Tuesday, June 24, 2008

Hypermilers not really relevant to the gas price discussion are they?

I think FARK has the right comment about hypermilers.
"Q: What do you get when you cross a self-absorbed, petty asshat and skyrocketing gas prices? A: The Hypermiler"
Now I know that I bought a Prius and I want to get good gas mileage with it but these hypermilers sound a little impressed with themselves. I too get aggravated when the light turns red since I have to stop and start again which uses gas, but I also like to live and so I follow the rules of the road and speed limits and I use my brakes if I have to stop. All activities which the hypermilers seem to shun because it uses up gas. From the USAToday article here are some other hazardous ways to save gas a la the hypermiler:
pumping up tire pressure far beyond car and tire makers' recommendations...

Turning the engine off while coasting can, in some cars, leave the driver without power steering or brakes and allow the possibility that the steering wheel will lock up. Drivers can endanger themselves and others if they go too slow for the pace of traffic.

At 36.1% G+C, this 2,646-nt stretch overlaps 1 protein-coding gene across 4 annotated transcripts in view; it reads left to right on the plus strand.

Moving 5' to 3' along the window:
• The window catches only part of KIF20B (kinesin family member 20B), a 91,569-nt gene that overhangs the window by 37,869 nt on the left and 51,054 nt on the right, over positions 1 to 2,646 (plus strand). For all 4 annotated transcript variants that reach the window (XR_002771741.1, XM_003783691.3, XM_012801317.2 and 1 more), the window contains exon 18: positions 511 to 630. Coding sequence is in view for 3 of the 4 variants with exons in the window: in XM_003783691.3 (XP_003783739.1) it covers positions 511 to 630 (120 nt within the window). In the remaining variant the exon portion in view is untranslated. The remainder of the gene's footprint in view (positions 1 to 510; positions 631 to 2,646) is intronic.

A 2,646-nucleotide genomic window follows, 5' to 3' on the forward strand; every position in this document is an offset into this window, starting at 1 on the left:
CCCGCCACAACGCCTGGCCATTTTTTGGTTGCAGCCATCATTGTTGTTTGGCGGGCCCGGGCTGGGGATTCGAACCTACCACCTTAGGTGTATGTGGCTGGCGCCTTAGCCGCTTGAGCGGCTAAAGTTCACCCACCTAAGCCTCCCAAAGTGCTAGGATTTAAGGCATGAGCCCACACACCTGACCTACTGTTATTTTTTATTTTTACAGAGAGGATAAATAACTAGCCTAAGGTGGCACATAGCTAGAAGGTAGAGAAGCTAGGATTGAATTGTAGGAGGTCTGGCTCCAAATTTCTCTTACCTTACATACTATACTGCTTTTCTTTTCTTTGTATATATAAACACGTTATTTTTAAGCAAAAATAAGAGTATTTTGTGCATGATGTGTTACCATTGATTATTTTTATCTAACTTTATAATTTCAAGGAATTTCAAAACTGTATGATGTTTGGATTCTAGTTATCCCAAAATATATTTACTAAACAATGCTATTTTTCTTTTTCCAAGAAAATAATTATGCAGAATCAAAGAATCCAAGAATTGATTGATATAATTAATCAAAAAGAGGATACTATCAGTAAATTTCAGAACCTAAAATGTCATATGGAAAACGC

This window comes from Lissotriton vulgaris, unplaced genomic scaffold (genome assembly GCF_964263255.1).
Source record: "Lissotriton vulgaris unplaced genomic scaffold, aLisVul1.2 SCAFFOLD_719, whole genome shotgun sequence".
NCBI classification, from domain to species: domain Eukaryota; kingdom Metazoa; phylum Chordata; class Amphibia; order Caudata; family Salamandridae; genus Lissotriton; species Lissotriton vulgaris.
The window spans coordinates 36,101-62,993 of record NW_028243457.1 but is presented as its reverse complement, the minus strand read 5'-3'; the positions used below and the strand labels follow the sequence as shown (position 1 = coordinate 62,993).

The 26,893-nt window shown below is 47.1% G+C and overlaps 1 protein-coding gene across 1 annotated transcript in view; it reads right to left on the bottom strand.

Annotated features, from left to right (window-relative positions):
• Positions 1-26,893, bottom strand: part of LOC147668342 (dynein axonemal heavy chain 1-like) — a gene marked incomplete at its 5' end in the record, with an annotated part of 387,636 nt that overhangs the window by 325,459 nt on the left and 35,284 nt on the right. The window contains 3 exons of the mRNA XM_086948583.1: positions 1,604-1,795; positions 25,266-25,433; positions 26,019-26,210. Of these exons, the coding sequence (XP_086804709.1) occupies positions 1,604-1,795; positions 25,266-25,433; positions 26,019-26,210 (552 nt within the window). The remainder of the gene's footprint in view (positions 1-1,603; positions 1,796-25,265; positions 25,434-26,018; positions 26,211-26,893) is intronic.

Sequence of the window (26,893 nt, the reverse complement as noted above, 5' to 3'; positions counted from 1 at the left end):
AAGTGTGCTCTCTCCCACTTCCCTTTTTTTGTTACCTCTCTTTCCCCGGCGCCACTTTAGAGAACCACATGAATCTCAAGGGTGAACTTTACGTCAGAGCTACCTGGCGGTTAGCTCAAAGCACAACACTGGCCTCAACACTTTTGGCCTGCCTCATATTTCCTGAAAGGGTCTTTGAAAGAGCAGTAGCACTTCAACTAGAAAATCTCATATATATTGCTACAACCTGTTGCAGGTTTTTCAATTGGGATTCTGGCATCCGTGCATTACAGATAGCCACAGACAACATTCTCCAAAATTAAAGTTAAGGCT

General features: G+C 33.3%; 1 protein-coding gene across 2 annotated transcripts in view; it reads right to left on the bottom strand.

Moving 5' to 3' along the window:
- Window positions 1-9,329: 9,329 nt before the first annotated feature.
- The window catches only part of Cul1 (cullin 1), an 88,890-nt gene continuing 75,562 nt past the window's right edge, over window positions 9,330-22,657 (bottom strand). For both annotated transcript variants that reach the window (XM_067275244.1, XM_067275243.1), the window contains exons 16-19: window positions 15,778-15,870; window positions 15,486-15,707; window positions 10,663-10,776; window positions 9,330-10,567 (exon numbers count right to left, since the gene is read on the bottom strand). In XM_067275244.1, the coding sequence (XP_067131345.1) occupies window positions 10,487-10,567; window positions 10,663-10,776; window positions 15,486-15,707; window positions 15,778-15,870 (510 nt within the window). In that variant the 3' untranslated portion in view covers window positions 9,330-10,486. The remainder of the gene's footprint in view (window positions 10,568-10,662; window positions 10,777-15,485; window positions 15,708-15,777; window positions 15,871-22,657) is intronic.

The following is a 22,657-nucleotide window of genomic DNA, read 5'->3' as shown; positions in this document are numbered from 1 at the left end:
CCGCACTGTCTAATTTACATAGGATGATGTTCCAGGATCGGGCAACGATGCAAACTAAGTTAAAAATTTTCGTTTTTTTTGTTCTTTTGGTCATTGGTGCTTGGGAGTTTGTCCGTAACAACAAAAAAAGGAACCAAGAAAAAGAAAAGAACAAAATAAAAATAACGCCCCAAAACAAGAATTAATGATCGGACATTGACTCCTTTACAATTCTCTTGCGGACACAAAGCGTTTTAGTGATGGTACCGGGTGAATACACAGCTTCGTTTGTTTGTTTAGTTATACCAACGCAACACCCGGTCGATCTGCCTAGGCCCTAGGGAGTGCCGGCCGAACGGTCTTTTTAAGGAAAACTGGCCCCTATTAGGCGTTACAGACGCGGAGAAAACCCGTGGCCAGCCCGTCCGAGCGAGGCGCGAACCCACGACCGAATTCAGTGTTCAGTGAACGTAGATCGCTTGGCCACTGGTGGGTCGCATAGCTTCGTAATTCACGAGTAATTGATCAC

How about that urge to "draft" trucks — follow close behind for less wind resistance — on the interstate? "There's another term for that. We call it tailgating,"

There is "ridge riding," which is driving the car off center in a lane to keep its tires out of the tracks worn into pavement from years of traffic.
Leave it to the press to hype this fringe group and extol the virtues of hyperbole instead of giving useful advice on getting good gas mileage, which is better phrased as using less gas. Is it better to take a few crazies from 50 to an unachievable 100mpg or to take the rest (most) of us from 20 to 25 mpg? Here is some math from a FARKer (yes some of them do math)
The gain from 20 mpg to 25 mpg is equal to the gain from 50 mpg to 100 mpg.

10000 miles...

@ 20 mpg = 500 gallons
@ 25 mpg = 400 gallons (savings of 100)

@ 50 mpg = 200 gallons
@ 100 mpg = 100 gallons (savings of 100)
Is it better to achieve 88mpg on a 29 mile commute or to find a job closer to home or convince your boss to let you telecommute?

(also pointed out by GasBuddy at WilmingtonGasPrices.com)

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